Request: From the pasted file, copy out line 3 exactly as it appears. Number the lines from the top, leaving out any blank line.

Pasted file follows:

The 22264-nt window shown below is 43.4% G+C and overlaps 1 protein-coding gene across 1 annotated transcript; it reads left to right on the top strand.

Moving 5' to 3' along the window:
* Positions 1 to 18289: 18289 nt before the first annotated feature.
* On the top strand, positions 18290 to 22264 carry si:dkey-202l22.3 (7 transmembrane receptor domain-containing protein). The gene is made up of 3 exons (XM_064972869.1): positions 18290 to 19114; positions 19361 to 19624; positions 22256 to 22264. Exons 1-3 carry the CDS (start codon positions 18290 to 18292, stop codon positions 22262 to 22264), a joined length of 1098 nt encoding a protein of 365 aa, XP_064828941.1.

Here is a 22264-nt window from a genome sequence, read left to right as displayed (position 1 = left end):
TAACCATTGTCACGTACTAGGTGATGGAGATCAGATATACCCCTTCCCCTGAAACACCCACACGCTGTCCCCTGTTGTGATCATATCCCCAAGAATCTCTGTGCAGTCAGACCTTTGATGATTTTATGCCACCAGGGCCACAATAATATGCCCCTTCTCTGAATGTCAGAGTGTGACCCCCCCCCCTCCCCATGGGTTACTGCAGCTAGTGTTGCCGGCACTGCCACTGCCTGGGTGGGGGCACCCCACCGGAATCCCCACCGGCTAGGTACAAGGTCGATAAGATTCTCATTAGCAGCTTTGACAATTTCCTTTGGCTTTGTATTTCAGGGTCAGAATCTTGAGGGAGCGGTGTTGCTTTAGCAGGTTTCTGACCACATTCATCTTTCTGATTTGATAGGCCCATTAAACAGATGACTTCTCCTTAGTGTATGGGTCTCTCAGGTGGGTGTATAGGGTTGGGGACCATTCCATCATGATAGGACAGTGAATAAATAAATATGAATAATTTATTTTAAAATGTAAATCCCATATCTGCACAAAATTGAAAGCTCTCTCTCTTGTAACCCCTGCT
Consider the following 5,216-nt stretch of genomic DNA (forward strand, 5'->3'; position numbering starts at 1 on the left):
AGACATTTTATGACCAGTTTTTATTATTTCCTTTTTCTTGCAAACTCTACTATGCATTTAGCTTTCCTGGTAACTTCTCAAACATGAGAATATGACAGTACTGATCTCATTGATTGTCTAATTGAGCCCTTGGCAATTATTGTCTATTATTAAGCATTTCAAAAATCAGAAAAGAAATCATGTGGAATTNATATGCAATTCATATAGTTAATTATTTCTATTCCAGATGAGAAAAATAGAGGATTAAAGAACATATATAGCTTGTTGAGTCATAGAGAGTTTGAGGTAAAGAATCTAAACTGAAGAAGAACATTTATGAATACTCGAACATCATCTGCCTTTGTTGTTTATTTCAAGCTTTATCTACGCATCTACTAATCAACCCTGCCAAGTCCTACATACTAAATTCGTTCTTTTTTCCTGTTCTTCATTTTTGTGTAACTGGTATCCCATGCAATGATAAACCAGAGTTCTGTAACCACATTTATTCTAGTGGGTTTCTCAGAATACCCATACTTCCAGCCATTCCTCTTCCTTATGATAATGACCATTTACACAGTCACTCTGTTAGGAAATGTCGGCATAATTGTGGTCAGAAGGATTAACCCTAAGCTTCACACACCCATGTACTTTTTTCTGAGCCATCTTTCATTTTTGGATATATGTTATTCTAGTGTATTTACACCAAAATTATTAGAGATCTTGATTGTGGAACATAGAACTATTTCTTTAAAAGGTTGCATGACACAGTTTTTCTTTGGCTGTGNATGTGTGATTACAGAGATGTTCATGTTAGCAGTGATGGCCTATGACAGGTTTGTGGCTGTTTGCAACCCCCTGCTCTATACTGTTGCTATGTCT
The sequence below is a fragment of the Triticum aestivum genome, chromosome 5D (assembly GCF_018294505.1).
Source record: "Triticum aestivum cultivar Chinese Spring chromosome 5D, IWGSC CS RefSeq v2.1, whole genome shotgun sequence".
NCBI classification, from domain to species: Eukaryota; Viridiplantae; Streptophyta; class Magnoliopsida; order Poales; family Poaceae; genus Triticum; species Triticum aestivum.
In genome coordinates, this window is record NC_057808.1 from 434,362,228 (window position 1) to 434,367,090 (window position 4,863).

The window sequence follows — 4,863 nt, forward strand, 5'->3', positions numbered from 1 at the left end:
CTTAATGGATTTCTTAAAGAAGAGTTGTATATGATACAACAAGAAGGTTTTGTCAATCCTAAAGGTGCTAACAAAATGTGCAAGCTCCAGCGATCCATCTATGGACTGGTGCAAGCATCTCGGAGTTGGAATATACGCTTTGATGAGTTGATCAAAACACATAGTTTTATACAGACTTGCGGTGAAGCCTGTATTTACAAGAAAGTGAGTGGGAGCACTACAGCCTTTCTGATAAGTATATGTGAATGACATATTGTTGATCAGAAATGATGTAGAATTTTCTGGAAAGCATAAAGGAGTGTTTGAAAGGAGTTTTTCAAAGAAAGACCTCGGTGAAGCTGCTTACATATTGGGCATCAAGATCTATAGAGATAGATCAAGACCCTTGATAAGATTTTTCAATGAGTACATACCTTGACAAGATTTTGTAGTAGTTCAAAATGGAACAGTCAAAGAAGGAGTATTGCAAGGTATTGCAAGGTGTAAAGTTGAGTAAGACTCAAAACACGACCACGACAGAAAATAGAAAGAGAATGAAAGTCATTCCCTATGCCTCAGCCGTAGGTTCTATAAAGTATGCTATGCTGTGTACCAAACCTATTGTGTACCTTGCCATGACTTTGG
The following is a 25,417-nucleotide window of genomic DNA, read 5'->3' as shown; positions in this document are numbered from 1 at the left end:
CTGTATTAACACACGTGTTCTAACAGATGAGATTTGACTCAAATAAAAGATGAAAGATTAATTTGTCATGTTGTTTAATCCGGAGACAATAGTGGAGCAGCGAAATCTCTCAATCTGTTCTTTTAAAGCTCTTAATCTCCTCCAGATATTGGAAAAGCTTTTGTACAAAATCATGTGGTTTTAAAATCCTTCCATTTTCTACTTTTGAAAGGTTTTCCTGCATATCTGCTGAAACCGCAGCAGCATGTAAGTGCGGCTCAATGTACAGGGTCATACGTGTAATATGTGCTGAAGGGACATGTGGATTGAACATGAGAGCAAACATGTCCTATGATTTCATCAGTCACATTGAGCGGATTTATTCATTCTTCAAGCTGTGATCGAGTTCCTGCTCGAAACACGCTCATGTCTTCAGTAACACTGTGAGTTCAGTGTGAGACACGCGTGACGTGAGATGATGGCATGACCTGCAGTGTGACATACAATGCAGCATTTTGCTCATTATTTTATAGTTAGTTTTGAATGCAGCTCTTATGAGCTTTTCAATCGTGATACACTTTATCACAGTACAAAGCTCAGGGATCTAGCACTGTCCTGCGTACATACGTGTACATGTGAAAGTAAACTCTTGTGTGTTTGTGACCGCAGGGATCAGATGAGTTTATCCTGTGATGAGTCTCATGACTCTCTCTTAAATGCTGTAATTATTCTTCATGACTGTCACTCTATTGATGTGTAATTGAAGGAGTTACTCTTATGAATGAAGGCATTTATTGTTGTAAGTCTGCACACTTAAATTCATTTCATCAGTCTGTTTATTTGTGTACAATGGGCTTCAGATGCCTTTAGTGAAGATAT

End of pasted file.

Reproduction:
* Positions 1 to 18289: 18289 nt before the first annotated feature.